A unique disadvantage of the bracket self-ligating system along the edges as described above is that there is no truly effective torque control. Prior art devices are either completely passive (the archwire never sits completely in the archwire slot) or passive for small diameter wires and fully dimensioned. The wire being inserted is inserted into the archwire slot and partially active when the slot cover is effectively engaged by the inner wall of the slot. As a result, prior art self-ligating systems generally only achieve complete seating, so that a truly effective torque is exerted by the clinician making additional adjustments to the archwire.

  US Pat. No. 6,582,226 discloses that each bracket / buccal tube has an archwire slot extending generally mesial-distal across the body, and the slot opening is generally lip-tongue (horizontal). A number of orthodontic brackets / buccal tubes that are oriented are disclosed. A shutter holds the archwire in the archwire slot. In each of the illustrated embodiments, the shutter is elastic enough for the archwire to be pushed into the slot by the user, while the archwire exceeds a predetermined minimum force exerted on the shutter. The archwire is held in the slot. However, the configuration shown is limited to a bracket system along the edge (ie horizontal). In these embodiments, if the occlusion is very poor, a wire with a relatively large diameter is not effectively held by the shutter, so the configuration requires that a wire with a relatively small diameter must be selected for the entire device. Receive more. In addition, these configurations are limited in controlling and exerting force, particularly torque, in order to effectively exert torque only when a finishing archwire of perfectly matched dimensions is installed.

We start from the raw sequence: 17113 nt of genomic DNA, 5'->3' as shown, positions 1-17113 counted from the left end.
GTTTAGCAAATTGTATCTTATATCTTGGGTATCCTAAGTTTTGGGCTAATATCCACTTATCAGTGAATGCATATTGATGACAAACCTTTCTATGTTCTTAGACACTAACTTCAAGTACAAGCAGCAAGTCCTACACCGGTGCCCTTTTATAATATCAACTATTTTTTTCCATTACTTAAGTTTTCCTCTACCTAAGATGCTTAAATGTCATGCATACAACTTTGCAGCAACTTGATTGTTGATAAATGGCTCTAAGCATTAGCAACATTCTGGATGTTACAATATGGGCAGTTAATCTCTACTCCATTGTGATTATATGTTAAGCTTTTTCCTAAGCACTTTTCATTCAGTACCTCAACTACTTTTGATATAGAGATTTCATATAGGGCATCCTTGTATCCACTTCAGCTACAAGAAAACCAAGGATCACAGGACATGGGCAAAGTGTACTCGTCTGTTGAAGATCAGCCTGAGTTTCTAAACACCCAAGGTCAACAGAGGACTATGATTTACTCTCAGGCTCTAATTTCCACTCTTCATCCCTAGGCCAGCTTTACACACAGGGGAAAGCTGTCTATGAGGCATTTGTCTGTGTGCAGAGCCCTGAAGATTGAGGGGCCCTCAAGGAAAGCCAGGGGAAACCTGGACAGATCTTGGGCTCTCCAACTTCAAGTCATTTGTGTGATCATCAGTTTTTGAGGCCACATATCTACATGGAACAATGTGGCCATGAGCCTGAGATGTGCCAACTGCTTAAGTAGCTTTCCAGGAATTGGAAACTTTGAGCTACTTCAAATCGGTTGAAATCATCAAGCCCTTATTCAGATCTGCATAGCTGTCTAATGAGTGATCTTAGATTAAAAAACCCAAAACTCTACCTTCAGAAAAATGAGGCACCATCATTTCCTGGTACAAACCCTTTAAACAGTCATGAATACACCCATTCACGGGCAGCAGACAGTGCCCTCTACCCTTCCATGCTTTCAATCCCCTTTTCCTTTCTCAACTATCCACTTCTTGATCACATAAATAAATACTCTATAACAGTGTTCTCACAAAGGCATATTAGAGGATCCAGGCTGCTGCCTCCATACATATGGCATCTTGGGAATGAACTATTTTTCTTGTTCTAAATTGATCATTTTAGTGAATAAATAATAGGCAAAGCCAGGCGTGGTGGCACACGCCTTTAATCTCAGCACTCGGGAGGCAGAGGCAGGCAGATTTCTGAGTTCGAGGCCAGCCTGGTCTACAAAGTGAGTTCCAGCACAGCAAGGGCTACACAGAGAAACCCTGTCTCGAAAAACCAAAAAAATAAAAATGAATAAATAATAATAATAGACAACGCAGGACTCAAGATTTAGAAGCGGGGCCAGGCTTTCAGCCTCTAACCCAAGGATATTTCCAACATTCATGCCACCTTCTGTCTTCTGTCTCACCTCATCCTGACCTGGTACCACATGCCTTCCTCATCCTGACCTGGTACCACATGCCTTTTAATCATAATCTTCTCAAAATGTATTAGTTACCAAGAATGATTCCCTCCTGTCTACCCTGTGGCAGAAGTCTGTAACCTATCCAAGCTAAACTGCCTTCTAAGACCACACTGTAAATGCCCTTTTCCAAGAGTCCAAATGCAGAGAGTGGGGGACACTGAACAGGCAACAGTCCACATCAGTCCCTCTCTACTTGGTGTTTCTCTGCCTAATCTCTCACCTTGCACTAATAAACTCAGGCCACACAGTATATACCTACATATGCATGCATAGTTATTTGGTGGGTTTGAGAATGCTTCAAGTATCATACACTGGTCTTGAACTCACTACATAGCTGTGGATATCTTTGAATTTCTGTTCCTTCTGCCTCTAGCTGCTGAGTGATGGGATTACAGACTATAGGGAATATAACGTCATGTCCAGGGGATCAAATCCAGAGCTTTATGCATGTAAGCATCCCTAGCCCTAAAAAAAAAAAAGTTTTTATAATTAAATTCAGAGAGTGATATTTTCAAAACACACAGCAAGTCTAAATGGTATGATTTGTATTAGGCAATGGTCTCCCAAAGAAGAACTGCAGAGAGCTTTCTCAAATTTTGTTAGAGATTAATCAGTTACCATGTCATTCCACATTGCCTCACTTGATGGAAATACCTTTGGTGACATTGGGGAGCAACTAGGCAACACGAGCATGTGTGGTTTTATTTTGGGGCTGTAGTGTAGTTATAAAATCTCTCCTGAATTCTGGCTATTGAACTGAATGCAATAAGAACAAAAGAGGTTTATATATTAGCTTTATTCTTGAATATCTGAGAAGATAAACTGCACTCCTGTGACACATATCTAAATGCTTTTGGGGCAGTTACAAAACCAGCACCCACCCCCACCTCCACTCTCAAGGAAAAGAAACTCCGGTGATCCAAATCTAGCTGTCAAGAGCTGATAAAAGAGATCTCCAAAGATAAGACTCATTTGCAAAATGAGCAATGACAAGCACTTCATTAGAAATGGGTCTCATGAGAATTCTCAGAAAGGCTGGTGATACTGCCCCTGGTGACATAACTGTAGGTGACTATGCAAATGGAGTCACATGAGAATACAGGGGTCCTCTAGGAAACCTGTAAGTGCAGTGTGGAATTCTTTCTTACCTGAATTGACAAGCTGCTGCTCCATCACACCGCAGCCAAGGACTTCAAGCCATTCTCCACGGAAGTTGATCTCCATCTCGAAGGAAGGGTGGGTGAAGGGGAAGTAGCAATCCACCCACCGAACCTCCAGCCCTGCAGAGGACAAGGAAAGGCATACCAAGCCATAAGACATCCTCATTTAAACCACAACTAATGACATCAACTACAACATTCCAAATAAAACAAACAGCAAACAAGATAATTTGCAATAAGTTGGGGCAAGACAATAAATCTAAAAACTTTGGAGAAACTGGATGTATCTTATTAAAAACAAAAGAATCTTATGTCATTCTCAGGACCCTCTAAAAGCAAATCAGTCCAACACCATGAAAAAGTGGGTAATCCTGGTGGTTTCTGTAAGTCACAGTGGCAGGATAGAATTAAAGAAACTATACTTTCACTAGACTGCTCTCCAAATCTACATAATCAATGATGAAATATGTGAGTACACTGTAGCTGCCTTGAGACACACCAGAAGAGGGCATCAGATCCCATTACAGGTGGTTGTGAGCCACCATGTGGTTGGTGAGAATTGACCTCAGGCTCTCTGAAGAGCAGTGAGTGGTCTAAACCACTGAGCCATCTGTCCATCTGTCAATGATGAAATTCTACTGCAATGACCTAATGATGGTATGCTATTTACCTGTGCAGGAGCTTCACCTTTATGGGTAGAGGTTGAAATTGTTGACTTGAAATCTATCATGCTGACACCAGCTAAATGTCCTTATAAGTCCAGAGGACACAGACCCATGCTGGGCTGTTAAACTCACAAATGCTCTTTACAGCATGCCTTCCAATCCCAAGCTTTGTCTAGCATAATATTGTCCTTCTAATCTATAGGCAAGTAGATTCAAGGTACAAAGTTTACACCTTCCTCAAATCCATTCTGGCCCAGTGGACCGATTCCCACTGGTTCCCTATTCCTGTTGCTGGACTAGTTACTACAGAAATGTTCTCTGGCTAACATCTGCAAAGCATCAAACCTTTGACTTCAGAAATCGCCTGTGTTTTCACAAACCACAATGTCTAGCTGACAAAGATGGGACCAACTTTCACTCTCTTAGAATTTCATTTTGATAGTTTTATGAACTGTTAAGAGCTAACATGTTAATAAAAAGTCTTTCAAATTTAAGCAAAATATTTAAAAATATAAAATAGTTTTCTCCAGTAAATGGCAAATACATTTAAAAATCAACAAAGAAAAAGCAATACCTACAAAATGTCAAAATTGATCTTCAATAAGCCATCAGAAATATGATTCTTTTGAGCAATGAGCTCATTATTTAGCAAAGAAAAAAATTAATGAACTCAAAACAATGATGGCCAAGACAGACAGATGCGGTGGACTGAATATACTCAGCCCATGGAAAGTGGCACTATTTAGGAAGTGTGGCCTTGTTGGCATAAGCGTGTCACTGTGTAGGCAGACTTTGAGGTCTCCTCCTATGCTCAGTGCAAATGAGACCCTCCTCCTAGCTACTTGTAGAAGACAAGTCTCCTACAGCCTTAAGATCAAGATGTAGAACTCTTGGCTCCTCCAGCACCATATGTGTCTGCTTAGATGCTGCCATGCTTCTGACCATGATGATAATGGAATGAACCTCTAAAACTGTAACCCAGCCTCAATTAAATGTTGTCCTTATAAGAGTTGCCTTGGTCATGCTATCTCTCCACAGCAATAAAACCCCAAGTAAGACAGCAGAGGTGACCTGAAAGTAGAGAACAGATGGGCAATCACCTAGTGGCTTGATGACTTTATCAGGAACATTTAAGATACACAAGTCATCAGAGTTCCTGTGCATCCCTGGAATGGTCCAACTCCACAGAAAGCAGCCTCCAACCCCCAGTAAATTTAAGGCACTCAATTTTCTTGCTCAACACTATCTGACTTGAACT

In accordance with the invention in a general aspect, an orthodontic device includes a base that adheres the device to a tooth, a body extending from the base, and a generally mesial-distal direction extending across the body and generally occlusal- An archwire slot that opens in a gingival direction and an elastically deformable retainer that is combined with the archwire slot so that the archwire can be attached to and removed from the archwire slot . Since the slot is generally open in the occlusal-gingival direction, the buccal and lingual sides of the archwire slot of the present invention are immobile with respect to each other, so that tooth torqueing, chipping, intrusion, and extrusion are desired. Whenever it is done, it provides good control over the movement of the device and the corresponding teeth. The archwire is releasably held in the archwire slot by a holding device without the need for manual ligation using an O-ring or stainless steel ligature.

  The retaining device preferably includes a spring that exerts a force to press a retained archwire having a predetermined minimum dimension against the lingual and gingival sidewalls of the archwire slot. The spring helps in the effective transmission of force, especially torque, from the archwire to the tooth through the orthodontic device. A retained archwire having a dimension less than a predetermined minimum dimension slides relatively freely within the slot for the initial leveling and aligning phases of treatment.

  Even more preferably, the archwire slot is dimensioned to receive the ribbon archwire and be fully seated. Ribbon archwires that have a long cross-section (eg, rectangular or oval) in the generally occlusal-gingival direction are rectangular oriented parallel to the occlusal plane as used in slot systems along the edges. Provides superior torque control compared to cross-section wires. This facilitates three-dimensional control of tooth movement.

  When the surgeon applies pressure to the springs, a constant force is applied to the archwire or a force exceeding a certain minimum value is applied to one or more springs in the vertical direction. Can be released from the archwire slot facing away. The force to release the archwire is significantly less than the force required to peel the device from the tooth in the same direction, thus helping to ensure that the device does not peel naturally from the tooth during treatment.

  The use of a spring also ensures that the maximum force that the patient's teeth receive from the device is limited to a preselected biologically acceptable range. As a result, the magnitude of discomfort experienced by the patient due to the excessive force received from the device is also limited. The spring also helps to reduce the excessive force acting on the root of the subject's tooth so that the blood vessels adjacent to the root are not adversely affected (ie, root absorption is reduced).